part of a UHF television antennaThe function of a standalone reflector is to redirect electro-magnetic (EM) energy, generally in the radio wavelength range of the electromagnetic spectr
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Balloon Satellite
A balloon satellite (also occasionally referred to as a "satelloon", which is a trademarked name owned by Gilmore Schjeldahl's G.T. Schjeldahl Company) is a satellite that is inflated with gas after it has been put into orbit.Contents1 List of Balloon Satellites 2 Echo 1
Echo 1
and Echo 2 balloon satellites 3 Range of radio waves, visibility 4 Other balloon satellites4.1 Pageos
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Philco
Philco
Philco
(founded as Helios Electric Company, renamed Philadelphia Storage Battery Company) was a pioneer in battery, radio, and television production. In North America, it is the Philco
Philco
brand owned by Philips. In other markets, it is the Philco
Philco
International brand owned by Electrolux. In the early 1920s, Philco
Philco
made storage batteries, "socket power" battery eliminator units, and battery chargers. With the invention of the rectifier tube, which made it practical to power radios by electrical outlets, in 1928, Philco
Philco
decided to get into the booming radio business.[1] They followed other radio makers such as Atwater-Kent, Zenith Electronics, RCA, Freshman Masterpiece, FADA Radio, and AH Grebe into the battery-powered radio business
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Store And Forward
Store and forward
Store and forward
is a telecommunications technique in which information is sent to an intermediate station where it is kept and sent at a later time to the final destination or to another intermediate station. The intermediate station, or node in a networking context, verifies the integrity of the message before forwarding it. In general, this technique is used in networks with intermittent connectivity, especially in the wilderness or environments requiring high mobility. It may also be preferable in situations when there are long delays in transmission and variable and high error rates, or if a direct, end-to-end connection is not available.Contents1 Modern store and forward networking 2 Manually operated relay 3 Automatic relay 4 Email 5 UUCP 6 FidoNet 7 See also 8 ReferencesModern store and forward networking[edit] Store and forward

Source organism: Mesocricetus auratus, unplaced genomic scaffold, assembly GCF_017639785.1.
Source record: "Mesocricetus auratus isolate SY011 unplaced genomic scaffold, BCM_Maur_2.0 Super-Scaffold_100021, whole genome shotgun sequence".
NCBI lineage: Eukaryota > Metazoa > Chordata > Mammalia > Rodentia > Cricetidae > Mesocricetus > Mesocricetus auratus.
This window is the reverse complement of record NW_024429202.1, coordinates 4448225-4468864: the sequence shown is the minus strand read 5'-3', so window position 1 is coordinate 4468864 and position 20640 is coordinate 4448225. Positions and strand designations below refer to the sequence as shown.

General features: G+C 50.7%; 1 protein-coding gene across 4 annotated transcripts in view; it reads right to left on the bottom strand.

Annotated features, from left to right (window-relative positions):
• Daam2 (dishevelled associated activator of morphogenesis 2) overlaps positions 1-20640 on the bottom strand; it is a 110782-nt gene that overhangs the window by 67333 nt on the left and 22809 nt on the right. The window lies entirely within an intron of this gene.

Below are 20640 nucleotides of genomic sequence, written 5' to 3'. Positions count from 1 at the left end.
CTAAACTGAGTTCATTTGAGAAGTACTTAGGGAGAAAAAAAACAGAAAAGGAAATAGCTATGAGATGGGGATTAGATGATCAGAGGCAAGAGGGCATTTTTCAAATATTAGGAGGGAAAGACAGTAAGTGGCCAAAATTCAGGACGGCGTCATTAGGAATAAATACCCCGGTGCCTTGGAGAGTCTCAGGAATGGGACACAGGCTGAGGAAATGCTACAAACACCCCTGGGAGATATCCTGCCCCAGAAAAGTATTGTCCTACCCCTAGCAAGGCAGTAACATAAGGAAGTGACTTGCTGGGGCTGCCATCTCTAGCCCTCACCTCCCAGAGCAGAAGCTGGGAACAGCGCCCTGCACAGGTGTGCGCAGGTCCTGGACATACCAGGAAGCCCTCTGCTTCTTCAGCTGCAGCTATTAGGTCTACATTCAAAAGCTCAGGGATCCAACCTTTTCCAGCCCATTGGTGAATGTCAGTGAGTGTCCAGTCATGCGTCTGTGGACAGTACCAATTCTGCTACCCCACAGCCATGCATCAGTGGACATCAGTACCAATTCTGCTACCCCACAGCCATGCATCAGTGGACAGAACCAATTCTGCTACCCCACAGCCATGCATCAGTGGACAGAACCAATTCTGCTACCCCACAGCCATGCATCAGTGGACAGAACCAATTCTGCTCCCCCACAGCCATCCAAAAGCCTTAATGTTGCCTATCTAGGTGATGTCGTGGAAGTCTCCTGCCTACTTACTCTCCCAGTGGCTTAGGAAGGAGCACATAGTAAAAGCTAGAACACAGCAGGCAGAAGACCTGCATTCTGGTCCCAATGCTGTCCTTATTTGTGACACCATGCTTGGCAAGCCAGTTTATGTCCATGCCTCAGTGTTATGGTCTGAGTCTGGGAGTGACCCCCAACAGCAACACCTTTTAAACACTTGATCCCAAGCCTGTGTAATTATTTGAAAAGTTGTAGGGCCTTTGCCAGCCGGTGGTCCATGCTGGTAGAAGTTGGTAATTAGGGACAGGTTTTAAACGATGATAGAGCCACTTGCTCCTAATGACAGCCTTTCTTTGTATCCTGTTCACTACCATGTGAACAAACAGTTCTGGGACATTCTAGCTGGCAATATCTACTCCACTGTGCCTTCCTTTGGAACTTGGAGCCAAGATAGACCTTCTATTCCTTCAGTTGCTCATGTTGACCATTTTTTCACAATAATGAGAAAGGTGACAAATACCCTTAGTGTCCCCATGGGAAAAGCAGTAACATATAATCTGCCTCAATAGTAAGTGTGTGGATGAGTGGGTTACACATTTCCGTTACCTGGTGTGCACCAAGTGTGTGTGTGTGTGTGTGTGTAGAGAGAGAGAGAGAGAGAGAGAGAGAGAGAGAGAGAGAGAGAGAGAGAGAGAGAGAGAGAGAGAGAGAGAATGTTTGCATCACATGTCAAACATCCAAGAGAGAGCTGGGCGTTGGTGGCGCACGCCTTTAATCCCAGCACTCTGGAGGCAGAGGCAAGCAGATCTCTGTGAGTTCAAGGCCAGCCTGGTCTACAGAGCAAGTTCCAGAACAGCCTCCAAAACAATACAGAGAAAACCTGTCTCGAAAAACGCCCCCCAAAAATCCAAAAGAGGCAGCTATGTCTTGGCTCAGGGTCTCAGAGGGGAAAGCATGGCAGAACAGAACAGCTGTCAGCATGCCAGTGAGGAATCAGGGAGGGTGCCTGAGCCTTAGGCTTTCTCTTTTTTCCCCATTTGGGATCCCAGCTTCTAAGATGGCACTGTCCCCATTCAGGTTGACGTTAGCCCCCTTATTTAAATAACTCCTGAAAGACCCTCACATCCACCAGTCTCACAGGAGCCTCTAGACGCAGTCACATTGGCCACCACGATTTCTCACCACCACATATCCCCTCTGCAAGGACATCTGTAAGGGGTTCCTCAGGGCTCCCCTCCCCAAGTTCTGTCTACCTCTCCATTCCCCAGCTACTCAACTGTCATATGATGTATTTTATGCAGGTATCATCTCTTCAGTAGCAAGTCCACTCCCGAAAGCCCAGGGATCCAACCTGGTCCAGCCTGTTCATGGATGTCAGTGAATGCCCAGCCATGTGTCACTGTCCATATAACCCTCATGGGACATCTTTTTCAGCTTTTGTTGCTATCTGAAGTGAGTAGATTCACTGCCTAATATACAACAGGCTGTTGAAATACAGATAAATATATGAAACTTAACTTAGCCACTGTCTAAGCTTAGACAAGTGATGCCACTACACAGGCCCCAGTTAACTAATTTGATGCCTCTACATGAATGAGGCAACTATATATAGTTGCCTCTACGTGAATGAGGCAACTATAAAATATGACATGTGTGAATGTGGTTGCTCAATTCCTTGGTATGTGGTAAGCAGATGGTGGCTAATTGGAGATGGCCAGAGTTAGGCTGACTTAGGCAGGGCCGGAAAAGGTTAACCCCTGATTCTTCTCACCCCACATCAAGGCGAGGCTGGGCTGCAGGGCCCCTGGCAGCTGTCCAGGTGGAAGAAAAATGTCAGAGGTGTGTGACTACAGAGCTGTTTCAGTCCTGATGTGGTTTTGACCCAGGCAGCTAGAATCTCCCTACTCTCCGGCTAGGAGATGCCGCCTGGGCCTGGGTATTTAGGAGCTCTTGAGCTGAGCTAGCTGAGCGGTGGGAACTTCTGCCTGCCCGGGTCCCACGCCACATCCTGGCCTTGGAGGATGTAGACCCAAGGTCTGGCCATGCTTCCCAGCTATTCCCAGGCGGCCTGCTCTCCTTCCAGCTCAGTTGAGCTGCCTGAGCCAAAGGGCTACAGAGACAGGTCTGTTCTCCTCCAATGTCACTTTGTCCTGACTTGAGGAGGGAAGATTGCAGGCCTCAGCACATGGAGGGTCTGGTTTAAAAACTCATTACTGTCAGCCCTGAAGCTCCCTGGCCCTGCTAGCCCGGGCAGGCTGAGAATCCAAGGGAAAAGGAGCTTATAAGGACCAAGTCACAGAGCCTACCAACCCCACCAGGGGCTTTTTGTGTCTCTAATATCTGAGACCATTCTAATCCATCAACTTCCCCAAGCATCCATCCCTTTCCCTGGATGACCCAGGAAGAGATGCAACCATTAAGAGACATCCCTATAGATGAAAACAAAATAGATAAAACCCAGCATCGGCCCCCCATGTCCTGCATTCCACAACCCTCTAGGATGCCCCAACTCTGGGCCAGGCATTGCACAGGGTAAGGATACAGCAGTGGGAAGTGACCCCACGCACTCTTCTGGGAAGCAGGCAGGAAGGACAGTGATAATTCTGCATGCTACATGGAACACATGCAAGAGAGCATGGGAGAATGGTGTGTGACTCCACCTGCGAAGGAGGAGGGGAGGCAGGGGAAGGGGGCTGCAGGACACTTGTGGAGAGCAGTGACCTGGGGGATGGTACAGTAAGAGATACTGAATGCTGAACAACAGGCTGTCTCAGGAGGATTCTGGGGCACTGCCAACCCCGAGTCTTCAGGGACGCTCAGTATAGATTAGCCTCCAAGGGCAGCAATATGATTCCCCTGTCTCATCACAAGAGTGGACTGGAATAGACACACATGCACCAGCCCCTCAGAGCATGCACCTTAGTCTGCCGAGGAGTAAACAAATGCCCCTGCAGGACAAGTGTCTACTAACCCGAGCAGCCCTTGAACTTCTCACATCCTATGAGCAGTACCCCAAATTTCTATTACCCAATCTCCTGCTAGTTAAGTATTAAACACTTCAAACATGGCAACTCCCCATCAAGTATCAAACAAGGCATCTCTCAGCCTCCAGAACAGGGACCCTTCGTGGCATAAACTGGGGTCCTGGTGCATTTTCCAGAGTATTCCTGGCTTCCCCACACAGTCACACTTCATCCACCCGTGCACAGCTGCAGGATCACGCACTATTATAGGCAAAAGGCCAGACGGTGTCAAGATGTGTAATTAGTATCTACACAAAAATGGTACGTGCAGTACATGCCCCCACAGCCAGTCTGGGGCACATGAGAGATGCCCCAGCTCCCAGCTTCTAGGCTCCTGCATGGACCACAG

Store and forward
originates the delay-tolerant networks
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Passive Repeater
A passive repeater or passive radio link deflection, is a reflective or sometimes refractive panel or other object that assists in closing a radio or microwave link, in places where an obstacle in the signal path blocks any direct, line of sight communication. Compared to a microwave radio relay station with active components, a passive repeater is far simpler and needs little maintenance and no on-site electric power. It also does not require additional frequencies, unlike active repeater stations which use different transmit and receive frequencies to prevent feedback. The corresponding disadvantage is that without amplification the returned signal is significantly weaker. Passive radio relay link deflection systems in the vertical level can be realized by receiving the signal with a parabolic antenna and leading it through a waveguide to a second parabolic antenna, where it is radiated
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PET Film (biaxially Oriented)
BoPET
BoPET
(Biaxially-oriented polyethylene terephthalate) is a polyester film made from stretched polyethylene terephthalate (PET) and is used for its high tensile strength, chemical and dimensional stability, transparency, reflectivity, gas and aroma barrier properties, and electrical insulation. A variety of companies manufacture boPET and other polyester films under different brand names